If You’re Rolling Then You’ve Already Lost: Imagination and Randomization in TTRPGs

A knight fights a skeleton in a woodcut.

I was reading a thread on Reddit and someone referenced an idea that made quite an impression on me.

I’ve run into an idea in PbtA [Powered by the Apocalypse] games where characters can get XP or progress towards stat increases when they fail a roll. … On the other hand, it goes against the OSR idea that “if you’re rolling you’ve already lost”—it doesn’t reward problem solving that avoids rolls.

– u/chocolatedessert on r/osr

“If you’re rolling you’ve already lost.” I’ve been thinking this way for decades, but I’ve never seen it put into words.

In PbtA games, there’s a mechanic where characters can gain XP or progress towards stat increases when they fail a roll. This makes sense, especially with stats. Failing to lift a large stone is still exercise, and still works towards giving you bigger muscles. Failing to solve a puzzle is a workout for your mind that you might learn from. It also works for experience—losing a fight can make you a better fighter later on. Failure is experience, a part of character development.

This also encourages the players to take risks. They know that even if they fail, they’ll get something out of it. And risk taking is, at the very least, entertaining.

In old school and OSR games, there is often an incentive to avoid rolling the dice altogether. Rolling is an abrogation of control, a decision to leave things to fate. One could always fumble or critically miss. A great idea can go wrong. This isn’t a flaw—the world often works this way. But players, who care about their characters, can see it as a risk not worth taking.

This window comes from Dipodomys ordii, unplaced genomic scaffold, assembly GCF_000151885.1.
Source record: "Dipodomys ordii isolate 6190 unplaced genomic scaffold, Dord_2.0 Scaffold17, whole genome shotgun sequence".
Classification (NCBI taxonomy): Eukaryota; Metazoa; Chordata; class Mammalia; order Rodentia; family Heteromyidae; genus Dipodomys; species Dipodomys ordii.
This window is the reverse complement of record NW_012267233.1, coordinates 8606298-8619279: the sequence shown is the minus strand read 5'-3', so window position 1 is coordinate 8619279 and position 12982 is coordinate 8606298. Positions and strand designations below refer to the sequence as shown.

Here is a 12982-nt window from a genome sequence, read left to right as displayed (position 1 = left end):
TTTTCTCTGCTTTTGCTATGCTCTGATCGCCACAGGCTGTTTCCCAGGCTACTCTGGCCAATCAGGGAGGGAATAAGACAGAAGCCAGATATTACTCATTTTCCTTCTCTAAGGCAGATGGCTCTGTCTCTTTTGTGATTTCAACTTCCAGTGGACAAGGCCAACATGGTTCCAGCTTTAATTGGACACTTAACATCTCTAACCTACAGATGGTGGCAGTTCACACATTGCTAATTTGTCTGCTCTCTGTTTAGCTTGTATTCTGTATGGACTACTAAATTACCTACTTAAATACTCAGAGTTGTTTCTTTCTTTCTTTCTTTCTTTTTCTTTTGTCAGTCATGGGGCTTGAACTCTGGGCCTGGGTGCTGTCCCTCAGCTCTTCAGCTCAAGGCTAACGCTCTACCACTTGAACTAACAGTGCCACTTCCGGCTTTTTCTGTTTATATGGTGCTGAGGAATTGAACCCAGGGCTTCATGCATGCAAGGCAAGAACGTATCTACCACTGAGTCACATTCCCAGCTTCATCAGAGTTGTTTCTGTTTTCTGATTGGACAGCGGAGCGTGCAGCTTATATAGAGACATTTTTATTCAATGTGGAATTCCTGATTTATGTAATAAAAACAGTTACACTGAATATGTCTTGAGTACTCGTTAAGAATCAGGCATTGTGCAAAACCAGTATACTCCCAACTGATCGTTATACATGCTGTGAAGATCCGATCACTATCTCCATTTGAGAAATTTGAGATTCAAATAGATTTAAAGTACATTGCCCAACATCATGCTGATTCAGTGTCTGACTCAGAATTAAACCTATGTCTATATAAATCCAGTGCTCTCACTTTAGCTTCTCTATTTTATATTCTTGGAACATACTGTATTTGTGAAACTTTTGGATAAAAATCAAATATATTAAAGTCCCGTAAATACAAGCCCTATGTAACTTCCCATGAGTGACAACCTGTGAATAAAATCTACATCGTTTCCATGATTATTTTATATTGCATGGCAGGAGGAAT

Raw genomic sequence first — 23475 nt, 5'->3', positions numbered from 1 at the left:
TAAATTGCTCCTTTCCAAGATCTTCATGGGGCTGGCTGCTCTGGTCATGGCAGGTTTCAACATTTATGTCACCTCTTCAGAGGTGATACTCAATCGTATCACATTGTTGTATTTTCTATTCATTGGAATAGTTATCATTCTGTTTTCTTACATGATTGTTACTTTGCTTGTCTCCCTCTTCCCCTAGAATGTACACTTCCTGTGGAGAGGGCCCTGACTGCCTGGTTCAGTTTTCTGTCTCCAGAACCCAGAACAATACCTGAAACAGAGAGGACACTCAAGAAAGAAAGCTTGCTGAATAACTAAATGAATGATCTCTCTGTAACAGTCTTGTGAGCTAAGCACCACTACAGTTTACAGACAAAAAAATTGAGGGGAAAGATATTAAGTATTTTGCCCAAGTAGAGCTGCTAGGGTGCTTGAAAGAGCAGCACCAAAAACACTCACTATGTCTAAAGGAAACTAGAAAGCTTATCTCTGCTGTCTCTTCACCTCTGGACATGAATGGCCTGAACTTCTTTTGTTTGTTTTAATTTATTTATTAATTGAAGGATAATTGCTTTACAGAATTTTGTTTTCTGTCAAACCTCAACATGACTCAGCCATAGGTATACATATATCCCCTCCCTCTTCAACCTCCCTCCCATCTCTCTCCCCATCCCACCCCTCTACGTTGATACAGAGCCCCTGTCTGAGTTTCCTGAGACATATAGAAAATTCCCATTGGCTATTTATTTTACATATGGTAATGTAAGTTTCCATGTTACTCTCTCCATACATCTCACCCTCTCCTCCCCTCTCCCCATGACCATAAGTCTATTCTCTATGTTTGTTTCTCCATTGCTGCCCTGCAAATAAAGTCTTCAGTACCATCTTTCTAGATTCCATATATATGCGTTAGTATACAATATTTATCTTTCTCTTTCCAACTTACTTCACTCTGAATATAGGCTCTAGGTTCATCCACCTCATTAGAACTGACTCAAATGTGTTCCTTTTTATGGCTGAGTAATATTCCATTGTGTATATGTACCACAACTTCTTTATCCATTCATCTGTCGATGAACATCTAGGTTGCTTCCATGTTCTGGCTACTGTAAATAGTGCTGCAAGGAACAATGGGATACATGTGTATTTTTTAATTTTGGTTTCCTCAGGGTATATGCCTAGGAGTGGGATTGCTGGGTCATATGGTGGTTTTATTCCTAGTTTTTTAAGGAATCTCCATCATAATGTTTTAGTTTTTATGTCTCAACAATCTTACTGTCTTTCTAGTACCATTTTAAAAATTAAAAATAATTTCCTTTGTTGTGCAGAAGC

Rolling for combat and actions is unavoidable, even desirable, in an RPG. But the best players find ways to creatively avoid rolling—not avoiding taking chances, because they don’t know how I’m going to rule, but avoiding the cold, hard contingency of an unlikely die roll and instead trying to convince me they’re being clever and entertaining. (In my games, any really good, entertaining, or funny idea tends to automatically work, even if I pretend to roll the dice. This isn’t a hard rule, it’s a tendency—and I have to like the idea quite a bit.)

TTRPGs are, amongst many other things, puzzle solving games. In real life, you can solve a puzzle box, or you can smash it. But smashing it can fail, or damage the contents. In a game, you can brute force your way out of a situation, or you can finesse it. And if the latter is an option, it’s usually the better one.

When players overcome a challenge without resorting to die rolls, it feels like a significant achievement. It demonstrates their ability to think outside the box, and to use their characters’ skills and abilities in innovative ways. This kind of problem-solving allows players to engage with the game world on a deeper level, and feel a sense of accomplishment that goes beyond simply rolling a high number on a die.

Rolling well on dice does not make you a good player. (I have known people who played old school D&D who thought it did!) Successful strategy, and well-chosen tactics, make you a good player (as well as improvisational ability, cunning, and humor).

I shouldn’t have to say that a well-run game combines both clever thinking and some randomization. But while TTRPGs like D&D evolved from wargaming, they are not wargaming. They are not games of numbers and calculations and rulers. They are games of imagination. And in the end, experience should be awarded for imagination, and not so much for rolling well.

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